All stood for the National Anthem. A few minutes later those braving the hot sun directly in front of the stage were privileged to hear an extremely talented duet sing a superb rendition of The Prayer by David Foster. What amazing voices. Personally, I got goosebumps. Celine Dion and Andrea Bocelli have nothing on those two!

I’m sorry to say Cool San Diego Sights does not feature sound. But here are a few photos!

I live in downtown San Diego and love to walk around with my camera! You can follow Cool San Diego Sights via Facebook or Twitter!

Photos inside the great cabin of HMS Surprise.

The stern of HMS Surprise, the beautiful ship used in the filming of Master and Commander: The Far Side of the World, starring Russell Crowe.
The stern of HMS Surprise, the beautiful ship used in the filming of Master and Commander: The Far Side of the World, starring Russell Crowe.

If you’ve watched the memorable movie Master and Commander: The Far Side of the World, you might recall the fictional British warship HMS Surprise was center stage for most of the film, which was set during the Napoleonic Wars.

The Maritime Museum of San Diego is now home to the working ship that was used in the filming of Master and Commander. Originally built in 1970 as a replica of the HMS Rose, a British 24-gun frigate from 1757, the ship was purchased by 20th Century Fox in 2001 and modified to appear in scenes in the 2003 film. Because of its starring role in Master and Commander, the ship was subsequently re-registered as HMS Surprise.

The critically acclaimed movie, starring Russell Crowe as Captain Jack Aubrey and Paul Bettany as Dr. Stephen Maturin, was based on a series of popular novels written by Patrick O’Brien. Russell Crowe has been lobbying for a sequel for over a decade now. According to what I’ve heard, there’s a possibility the sequel might finally be made.

The museum recently debuted a new exhibit aboard HMS Surprise called Man-of-War, and along with many new signs on the main deck and gun deck, the captain’s great cabin is now open to the public. (You can see other aspects of the new Man-of-War exhibit here. Clicking the link will take you to a past blog post concerning HMS Surprise, where I’ve added updated photographs.)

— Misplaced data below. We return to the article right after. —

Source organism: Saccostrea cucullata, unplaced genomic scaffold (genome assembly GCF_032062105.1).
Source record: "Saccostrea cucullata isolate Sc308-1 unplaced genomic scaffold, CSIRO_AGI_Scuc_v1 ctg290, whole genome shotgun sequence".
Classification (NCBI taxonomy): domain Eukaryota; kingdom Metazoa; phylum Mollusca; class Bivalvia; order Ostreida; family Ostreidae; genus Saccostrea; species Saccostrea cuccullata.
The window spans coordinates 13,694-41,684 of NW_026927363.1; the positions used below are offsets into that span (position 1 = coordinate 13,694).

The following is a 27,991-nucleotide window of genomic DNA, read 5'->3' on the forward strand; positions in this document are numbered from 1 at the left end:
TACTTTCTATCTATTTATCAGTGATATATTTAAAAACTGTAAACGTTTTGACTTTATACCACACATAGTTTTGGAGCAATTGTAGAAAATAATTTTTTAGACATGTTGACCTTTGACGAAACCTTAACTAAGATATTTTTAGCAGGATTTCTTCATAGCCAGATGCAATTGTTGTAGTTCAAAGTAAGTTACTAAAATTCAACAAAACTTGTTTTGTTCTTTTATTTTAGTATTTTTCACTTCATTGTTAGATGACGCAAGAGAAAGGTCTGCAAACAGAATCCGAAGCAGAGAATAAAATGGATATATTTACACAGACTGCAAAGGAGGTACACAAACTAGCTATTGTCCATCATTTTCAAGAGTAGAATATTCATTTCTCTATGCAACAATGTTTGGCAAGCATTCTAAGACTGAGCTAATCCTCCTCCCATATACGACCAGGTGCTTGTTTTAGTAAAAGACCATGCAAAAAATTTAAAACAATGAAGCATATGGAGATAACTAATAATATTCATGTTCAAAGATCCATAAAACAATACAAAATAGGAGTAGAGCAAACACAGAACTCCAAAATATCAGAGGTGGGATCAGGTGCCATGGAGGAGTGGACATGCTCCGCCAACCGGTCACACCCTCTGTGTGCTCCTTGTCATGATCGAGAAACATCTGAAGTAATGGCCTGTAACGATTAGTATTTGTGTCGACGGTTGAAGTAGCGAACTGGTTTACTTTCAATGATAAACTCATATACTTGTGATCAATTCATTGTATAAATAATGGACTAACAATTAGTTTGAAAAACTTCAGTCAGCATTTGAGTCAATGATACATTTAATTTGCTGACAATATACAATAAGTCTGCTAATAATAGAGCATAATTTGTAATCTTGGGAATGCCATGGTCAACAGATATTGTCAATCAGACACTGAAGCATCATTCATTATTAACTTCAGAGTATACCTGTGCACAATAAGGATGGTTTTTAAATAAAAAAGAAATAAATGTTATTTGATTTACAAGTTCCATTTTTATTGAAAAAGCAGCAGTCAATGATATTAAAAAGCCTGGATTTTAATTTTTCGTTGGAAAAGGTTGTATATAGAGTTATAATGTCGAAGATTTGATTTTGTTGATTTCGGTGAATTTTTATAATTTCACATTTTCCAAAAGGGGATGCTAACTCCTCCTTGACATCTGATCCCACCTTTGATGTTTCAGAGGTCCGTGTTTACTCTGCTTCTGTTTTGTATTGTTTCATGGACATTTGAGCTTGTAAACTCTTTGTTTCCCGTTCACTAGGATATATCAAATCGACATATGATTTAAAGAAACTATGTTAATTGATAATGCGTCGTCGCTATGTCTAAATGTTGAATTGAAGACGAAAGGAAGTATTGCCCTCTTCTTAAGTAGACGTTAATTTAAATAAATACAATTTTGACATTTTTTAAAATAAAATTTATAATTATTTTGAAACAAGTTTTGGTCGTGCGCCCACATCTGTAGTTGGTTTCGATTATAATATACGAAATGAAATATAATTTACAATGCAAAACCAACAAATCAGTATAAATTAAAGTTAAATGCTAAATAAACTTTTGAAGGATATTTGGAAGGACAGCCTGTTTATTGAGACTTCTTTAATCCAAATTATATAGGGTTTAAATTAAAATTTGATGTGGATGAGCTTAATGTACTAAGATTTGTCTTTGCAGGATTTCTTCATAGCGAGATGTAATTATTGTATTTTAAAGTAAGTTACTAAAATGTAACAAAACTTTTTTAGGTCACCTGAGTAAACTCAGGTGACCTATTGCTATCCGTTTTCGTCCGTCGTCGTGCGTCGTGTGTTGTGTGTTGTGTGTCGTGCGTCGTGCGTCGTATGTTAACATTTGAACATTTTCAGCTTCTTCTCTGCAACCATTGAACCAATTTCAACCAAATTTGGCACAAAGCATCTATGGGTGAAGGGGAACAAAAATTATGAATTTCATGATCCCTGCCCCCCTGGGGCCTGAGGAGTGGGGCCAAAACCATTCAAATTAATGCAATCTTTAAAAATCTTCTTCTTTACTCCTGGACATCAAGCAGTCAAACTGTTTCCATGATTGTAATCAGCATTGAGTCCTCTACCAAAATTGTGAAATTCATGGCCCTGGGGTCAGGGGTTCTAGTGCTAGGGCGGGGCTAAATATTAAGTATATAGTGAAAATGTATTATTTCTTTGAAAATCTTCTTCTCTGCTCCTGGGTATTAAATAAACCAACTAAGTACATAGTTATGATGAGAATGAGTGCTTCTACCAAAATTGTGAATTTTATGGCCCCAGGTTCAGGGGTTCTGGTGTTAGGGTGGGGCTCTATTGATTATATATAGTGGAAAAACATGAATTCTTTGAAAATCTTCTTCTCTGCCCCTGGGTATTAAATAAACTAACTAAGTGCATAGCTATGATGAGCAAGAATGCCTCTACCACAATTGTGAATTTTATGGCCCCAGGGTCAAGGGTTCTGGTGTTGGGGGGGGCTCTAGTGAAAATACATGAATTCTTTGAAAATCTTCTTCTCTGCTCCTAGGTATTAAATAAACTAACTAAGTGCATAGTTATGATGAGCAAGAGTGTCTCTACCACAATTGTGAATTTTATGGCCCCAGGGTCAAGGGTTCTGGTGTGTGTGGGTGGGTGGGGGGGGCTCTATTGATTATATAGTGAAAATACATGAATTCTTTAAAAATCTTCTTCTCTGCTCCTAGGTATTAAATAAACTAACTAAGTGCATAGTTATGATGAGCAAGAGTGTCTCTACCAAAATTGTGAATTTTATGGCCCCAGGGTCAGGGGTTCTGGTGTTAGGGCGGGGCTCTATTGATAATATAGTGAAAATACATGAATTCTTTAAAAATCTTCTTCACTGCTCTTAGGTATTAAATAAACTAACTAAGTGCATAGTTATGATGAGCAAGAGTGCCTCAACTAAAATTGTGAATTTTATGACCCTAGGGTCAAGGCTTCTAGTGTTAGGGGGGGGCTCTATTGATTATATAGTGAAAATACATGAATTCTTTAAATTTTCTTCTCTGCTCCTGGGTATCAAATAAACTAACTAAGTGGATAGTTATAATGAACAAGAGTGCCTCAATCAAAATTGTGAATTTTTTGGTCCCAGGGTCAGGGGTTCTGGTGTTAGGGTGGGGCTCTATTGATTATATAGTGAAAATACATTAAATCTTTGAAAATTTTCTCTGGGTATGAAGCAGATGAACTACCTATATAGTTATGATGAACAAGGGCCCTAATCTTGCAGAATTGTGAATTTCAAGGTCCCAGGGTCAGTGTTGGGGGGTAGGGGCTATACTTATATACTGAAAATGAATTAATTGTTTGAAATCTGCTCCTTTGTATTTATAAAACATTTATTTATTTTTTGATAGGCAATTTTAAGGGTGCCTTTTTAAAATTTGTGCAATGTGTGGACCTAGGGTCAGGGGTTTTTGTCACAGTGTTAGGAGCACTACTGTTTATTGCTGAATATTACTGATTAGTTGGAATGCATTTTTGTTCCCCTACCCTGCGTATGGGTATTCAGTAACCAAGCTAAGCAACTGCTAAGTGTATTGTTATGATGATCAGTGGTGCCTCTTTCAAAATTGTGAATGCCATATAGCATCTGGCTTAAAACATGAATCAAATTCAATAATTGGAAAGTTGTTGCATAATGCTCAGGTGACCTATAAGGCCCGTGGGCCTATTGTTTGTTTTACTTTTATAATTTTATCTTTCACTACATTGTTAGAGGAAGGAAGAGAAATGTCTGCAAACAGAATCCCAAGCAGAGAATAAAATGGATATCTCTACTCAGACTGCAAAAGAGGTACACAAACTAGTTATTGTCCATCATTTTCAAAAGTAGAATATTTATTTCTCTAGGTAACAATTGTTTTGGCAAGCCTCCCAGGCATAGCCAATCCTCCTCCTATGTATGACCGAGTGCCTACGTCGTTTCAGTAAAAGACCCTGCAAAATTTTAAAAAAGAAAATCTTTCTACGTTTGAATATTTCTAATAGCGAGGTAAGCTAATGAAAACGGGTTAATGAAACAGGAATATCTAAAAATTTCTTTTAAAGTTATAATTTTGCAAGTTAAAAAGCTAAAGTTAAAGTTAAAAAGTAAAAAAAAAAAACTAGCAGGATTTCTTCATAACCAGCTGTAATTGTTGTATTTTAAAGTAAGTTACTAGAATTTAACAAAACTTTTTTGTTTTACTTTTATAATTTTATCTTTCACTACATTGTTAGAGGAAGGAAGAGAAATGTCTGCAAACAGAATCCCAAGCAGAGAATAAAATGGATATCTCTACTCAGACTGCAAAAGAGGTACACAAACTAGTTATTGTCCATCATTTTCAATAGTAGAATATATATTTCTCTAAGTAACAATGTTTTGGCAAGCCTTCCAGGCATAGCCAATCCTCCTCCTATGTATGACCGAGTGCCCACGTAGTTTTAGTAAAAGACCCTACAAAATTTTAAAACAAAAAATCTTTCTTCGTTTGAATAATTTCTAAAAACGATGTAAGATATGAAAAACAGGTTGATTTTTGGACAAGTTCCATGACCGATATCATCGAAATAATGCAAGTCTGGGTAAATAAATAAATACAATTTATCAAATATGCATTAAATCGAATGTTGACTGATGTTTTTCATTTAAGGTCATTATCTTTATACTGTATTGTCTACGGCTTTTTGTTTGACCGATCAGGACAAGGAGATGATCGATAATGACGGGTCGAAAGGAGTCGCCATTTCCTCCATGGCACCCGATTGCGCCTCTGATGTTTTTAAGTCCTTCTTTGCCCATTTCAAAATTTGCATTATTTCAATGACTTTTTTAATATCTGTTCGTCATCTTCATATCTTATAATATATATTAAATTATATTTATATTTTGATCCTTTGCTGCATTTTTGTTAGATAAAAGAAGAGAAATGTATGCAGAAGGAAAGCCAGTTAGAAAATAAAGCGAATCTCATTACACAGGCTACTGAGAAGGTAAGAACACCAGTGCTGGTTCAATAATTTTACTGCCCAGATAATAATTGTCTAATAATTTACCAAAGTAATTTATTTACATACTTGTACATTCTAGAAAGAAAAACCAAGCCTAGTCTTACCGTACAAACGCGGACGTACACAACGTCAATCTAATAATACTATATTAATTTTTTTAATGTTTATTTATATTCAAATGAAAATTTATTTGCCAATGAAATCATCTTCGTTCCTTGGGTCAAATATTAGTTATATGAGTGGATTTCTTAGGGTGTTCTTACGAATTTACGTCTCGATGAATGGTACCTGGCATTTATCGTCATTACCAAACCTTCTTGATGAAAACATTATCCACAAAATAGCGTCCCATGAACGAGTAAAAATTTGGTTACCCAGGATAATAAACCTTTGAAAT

Several memorable scenes in the movie take place inside the great cabin. Among others, you might recall scenes of officers dining and strategizing as they pursue the French privateer Acheron around Cape Horn to the Galapagos Islands, and of Captain Jack Aubrey and Dr. Stephen Maturin playing the violin and cello.

While I’ve been told much of the filming of Master and Commander was done on movie sets, the great cabin visitors see on the working ship HMS Surprise is much like the one portrayed in the movie.

The great cabin of HMS Surprise is now open to the public. Several displays provide interesting information.
The great cabin of HMS Surprise is now open to the public. Several displays provide interesting information.
Sign reads the Great Cabin in the stern of the Surprise was reserved for the captain's use. Here he slept, held council with his officers, and entertained his invited guests.
Sign reads the Great Cabin in the stern of the Surprise was reserved for the captain’s use. Here he slept, held council with his officers, and entertained his invited guests.
Photo inside the great cabin of HMS Surprise. In real life the space feels cramped and the table is small. The large stern windows are a familiar sight in the movie.
Photo inside the great cabin of HMS Surprise. In real life the space feels cramped and the table is small. The large stern windows are a familiar sight in the movie.
Unlike most of the crew, the captain enjoyed wine and ate in style.
Unlike most of the crew, the captain enjoyed wine and ate in style.
Historically, guns were deployed in the great cabin during battles at sea. To make room, furniture was removed and placed in a longboat which was then towed behind the ship!
Historically, guns were deployed in the great cabin during battles at sea. To make room for the gunners, the furniture was removed and placed in a longboat which was then towed behind the ship!
Another photo inside the great cabin of HMS Surprise.
Another photo inside the great cabin of HMS Surprise.
Photo on wall recalls a scene in Master and Commander. Captain Jack Aubrey shares a toast with ship's doctor and officers.
Photo on wall recalls a scene in Master and Commander. Captain Jack Aubrey shares a toast with ship’s doctor and officers.
A display in the great cabin concerns prize money and medals. After a victorious battle, captains and crews were rewarded by the British government.
A display in the great cabin concerns prize money and medals. After a victorious battle, captains and crews were rewarded by the British government.